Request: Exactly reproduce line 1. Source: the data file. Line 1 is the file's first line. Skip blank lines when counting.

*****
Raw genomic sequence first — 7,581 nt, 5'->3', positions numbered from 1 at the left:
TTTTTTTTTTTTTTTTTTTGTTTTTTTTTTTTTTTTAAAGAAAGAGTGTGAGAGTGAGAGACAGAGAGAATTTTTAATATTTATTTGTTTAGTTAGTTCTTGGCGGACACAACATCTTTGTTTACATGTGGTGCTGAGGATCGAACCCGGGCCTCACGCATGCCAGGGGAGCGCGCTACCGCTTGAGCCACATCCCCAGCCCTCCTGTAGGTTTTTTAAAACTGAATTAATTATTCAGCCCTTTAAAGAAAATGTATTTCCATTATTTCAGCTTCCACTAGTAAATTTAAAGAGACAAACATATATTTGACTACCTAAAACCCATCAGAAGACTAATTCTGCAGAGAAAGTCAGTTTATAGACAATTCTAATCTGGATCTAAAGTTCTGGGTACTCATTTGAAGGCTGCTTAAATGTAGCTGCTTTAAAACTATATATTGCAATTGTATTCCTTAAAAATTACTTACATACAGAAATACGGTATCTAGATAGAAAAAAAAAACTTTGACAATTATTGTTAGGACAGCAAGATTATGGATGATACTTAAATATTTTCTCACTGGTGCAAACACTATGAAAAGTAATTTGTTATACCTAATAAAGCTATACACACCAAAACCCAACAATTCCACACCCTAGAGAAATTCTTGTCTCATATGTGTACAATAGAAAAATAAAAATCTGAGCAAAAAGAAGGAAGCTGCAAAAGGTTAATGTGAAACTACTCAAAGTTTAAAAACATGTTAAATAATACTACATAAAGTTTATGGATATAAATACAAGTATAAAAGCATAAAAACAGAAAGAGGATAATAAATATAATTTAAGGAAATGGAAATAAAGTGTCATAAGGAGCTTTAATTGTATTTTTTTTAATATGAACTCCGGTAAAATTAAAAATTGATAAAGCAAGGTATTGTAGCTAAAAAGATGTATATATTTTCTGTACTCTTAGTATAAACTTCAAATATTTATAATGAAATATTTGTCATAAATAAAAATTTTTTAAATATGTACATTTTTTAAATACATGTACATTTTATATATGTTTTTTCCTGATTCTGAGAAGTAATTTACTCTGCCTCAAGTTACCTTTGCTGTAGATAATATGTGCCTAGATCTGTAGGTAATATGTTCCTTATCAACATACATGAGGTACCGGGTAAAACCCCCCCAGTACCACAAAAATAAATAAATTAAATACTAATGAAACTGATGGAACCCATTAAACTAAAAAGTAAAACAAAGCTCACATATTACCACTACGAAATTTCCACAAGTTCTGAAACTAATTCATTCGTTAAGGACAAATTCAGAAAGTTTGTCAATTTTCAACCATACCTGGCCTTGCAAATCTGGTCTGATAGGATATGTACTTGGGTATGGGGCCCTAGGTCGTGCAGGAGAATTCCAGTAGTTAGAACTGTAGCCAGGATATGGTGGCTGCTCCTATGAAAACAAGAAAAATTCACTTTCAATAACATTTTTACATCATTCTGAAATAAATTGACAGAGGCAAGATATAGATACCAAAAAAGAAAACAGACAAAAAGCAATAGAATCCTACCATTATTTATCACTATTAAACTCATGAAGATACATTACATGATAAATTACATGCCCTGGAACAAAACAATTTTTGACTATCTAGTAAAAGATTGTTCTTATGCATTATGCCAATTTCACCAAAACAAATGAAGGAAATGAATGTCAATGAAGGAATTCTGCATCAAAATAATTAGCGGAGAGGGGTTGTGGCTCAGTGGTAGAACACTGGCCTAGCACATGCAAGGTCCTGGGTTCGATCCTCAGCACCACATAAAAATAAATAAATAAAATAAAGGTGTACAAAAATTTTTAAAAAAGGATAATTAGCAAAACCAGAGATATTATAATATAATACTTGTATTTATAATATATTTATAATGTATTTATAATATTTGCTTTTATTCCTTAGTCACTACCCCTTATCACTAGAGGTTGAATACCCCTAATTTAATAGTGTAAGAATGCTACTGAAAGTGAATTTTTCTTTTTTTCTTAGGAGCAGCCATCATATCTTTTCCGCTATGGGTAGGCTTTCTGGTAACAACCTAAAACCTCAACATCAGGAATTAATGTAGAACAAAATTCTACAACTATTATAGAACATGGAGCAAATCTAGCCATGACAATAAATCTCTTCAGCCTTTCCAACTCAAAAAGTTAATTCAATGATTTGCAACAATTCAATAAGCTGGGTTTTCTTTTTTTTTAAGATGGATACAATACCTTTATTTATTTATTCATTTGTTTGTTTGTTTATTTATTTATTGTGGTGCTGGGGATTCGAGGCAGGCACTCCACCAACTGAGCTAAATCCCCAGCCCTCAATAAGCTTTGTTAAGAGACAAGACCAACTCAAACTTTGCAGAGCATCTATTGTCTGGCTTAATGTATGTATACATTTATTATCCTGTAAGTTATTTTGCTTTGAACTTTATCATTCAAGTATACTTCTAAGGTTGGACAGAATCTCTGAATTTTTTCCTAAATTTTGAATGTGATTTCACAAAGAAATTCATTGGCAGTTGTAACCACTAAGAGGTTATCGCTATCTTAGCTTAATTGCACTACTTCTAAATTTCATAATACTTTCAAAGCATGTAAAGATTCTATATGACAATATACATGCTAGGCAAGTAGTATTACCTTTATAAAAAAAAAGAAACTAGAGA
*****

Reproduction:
Raw genomic sequence first — 7,581 nt, 5'->3', positions numbered from 1 at the left: